Early voting sites could move off area college campuses

mcassella@newsobserver.comJanuary 24, 2014 

Some Triangle college campuses could lose early voting sites as county election boards across the state seek to secure locations that meet new voting requirements.

The state’s new election law placed strict rules on early voting – shortening the period by a week while demanding sites offer the same number of hours, operate on identical schedules and provide both parking and curbside voting.

UNC-Chapel Hill students may be the first affected as the Orange County elections board is looking for an alternate site for the May primary. Kathy Knight, chairwoman of the Orange board, said parking and scheduling were problems with campus sites.

Meanwhile at Duke University, there are worries that students will lose their on-campus site for the 2016 general election. Duke won’t host a site for the primary, but it didn’t in the previous off-year election either.

The changes come at a contentious time for early voting sites on college campuses across the state. In August, the Watauga County Board of Elections voted to move Appalachian State University’s site off campus, and the Forsyth County board considered a similar move at Winston-Salem State University. Those efforts sparked widespread criticism that Republicans were trying to curb the student vote. Critics said it was part of a pattern that included requiring government-issued photo IDs to vote but not accepting student IDs.

“I do think the leadership from the Republican Party in this case has demonstrated a pretty hostile attitude toward students, and that seems to be seeping down into certain places,” said Bob Hall, executive director of Democracy North Carolina, a Durham group that advocates for election reform. “But there are other Republican members of boards of elections that recognize their duty is to the public and to the voters.”

Nothing to do with students

Tracy Reams, director of the Orange County Board of Elections, said moving the early voting location had nothing to do with the students.

She said there were a number of issues with the previous location at Rams Head Dining Hall, including difficulty with curbside voting and scheduling around football games and other campus events that require the use of parking decks.

The decision to move the site is still on hold as the board considers alternative locations, but final plans are due to the state by mid-March.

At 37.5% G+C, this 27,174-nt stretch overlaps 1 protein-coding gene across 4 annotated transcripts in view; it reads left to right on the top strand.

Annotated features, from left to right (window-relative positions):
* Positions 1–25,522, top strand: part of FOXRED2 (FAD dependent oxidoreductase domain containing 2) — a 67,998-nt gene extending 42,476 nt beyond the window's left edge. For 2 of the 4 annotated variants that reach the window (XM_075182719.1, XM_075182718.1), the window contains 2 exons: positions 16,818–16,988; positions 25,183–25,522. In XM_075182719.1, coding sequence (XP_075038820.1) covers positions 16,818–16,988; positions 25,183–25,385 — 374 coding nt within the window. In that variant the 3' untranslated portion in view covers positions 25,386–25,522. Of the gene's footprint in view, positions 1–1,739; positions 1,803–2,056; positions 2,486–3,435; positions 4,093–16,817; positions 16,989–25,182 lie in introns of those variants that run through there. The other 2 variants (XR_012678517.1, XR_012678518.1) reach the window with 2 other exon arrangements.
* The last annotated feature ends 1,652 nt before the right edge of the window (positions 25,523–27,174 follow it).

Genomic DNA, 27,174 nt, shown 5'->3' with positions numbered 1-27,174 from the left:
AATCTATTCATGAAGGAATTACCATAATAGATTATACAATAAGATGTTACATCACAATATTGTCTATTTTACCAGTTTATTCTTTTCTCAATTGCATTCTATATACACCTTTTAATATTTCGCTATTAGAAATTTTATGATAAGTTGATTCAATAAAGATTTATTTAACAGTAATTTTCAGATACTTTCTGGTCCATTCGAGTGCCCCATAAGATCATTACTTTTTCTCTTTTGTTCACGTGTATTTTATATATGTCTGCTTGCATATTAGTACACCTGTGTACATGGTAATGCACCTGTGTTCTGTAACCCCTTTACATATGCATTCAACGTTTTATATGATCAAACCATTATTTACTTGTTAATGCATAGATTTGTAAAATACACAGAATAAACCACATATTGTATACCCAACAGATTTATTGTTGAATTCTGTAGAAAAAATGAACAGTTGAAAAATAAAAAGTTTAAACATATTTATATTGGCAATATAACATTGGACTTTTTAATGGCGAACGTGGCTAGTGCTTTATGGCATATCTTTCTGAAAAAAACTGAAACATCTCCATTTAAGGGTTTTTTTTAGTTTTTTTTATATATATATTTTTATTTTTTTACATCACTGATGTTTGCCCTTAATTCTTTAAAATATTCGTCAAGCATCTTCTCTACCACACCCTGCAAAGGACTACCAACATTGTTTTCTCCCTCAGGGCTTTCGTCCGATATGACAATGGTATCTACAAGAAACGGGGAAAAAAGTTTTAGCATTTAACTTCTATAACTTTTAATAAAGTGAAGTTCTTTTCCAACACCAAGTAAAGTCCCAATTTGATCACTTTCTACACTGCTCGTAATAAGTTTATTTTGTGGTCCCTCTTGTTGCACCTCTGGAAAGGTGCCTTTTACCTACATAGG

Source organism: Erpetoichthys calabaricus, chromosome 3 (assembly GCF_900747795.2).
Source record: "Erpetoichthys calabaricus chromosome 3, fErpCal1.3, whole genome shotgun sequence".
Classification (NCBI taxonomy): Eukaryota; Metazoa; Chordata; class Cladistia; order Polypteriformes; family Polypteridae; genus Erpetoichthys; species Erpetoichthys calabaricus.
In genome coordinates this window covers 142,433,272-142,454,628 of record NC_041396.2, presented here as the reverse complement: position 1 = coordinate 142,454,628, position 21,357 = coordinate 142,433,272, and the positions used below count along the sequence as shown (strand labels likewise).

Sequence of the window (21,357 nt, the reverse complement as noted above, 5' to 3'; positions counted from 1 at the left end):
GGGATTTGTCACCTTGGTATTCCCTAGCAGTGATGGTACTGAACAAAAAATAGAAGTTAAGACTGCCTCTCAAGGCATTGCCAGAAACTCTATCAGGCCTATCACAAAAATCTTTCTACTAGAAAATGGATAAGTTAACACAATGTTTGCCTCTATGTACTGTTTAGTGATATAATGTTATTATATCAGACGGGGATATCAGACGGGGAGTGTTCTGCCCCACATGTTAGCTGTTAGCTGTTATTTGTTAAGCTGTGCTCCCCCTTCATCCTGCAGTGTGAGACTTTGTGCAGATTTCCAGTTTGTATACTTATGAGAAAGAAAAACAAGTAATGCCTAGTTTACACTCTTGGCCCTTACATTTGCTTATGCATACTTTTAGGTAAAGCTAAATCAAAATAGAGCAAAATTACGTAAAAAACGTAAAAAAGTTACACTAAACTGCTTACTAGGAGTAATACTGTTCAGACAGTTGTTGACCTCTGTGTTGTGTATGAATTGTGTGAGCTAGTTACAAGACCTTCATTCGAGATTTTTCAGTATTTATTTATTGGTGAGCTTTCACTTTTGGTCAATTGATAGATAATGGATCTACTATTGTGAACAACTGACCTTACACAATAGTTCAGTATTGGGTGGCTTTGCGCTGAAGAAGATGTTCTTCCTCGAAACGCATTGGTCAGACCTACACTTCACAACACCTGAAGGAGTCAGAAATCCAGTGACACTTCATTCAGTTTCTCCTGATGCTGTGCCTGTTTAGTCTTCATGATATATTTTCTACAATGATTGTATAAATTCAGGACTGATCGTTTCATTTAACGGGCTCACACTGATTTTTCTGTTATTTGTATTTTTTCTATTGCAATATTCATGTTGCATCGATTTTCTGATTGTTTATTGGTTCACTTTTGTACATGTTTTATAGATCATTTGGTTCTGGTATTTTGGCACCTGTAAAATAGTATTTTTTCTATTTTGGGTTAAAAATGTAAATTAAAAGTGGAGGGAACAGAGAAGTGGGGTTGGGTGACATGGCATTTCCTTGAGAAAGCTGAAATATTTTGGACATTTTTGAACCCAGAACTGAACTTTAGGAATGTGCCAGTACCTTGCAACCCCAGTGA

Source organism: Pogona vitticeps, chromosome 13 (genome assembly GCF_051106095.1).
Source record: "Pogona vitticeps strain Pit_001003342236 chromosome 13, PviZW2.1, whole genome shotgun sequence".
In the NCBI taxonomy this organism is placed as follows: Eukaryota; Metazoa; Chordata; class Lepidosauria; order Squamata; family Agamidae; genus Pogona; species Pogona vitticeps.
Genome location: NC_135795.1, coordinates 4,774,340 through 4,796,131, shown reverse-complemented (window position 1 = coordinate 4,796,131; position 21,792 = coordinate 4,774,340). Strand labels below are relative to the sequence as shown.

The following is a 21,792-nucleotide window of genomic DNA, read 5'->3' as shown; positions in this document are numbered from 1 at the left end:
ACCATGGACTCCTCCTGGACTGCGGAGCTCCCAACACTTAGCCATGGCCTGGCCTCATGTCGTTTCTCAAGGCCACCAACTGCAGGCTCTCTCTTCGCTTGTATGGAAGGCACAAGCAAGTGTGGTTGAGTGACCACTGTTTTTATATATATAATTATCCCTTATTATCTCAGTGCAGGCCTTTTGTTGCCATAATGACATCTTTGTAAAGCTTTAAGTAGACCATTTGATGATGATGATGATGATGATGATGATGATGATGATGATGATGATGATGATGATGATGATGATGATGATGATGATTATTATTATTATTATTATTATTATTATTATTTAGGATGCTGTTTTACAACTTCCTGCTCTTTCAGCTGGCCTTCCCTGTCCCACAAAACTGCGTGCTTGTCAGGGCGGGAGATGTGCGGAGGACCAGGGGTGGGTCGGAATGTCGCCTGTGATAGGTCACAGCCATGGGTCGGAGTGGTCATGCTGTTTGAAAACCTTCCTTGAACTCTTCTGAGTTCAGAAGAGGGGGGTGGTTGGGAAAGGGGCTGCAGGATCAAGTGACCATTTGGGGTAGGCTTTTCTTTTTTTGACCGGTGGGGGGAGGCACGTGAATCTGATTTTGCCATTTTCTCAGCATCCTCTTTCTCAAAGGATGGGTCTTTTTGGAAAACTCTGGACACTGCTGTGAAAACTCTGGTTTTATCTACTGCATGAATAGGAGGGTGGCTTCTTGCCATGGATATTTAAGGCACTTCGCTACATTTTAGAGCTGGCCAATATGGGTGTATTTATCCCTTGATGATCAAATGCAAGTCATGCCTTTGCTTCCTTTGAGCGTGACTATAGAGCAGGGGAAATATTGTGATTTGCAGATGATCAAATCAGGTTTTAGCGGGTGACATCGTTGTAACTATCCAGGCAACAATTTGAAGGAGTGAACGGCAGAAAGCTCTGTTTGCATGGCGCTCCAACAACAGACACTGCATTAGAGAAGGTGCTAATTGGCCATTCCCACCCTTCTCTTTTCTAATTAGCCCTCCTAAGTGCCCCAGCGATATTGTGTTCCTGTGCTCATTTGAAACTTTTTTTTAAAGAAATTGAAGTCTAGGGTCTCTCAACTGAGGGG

“What the outcome will be, I don’t know,” said Knight, the board chair. “No matter what we do, somebody’s not going to like it.”

The county has two other sites near campus, one in Chapel Hill and the other in Carrboro.

Still, Jacob Morse, vice president of the student body at UNC-CH, said not having an on-campus site makes it harder for students to vote.

“It’s a lot easier if you’re going in between classes,” he said. “If you live on campus – as 40 percent of students do – you don’t have a car, so you have to find a bus route, and there’s no guarantee that bus goes directly near some early voting spots off campus.”

Looking forward

The worry for campuses will soon become whether they can keep early voting sites for the 2016 general election.

David Robinson, chairman of the Wake County Board of Elections, said the preference would be to keep using existing sites, including those at N.C. State University and Wake Tech Community College.

But Gunther Peck, a history and public policy professor at Duke who worked to bring early voting on campus in 2008, said losing on-campus voting there is a real worry for 2016.

The closest off-campus sites for both Duke and NCSU are about 2 miles off campus.

Bill Brian, chairman of the Durham County Board of Elections, said the decisions about where to place early voting sites are “purely logistical and purely about cost.”

“We could put early voting sites all over the county,” he said. “But then we’d have people sitting there all day with no one coming in to vote.”

Peck said in the May primary election in 2008, before Duke hosted its own early voting site, 11 percent of registered voters on campus turned out to vote. By November, when an early voting location had moved on campus, he said the number had jumped to 87 percent.

The size of the electorate on campus, the number of those registered, also increased from 1,000 to 4,000, he said.

Peck said he hoped that Duke students would make the effort to vote, but that turnout would still be “highly curtailed” by the change.

“It would be dramatic,” he said. “There’s no question it would be dramatic.”

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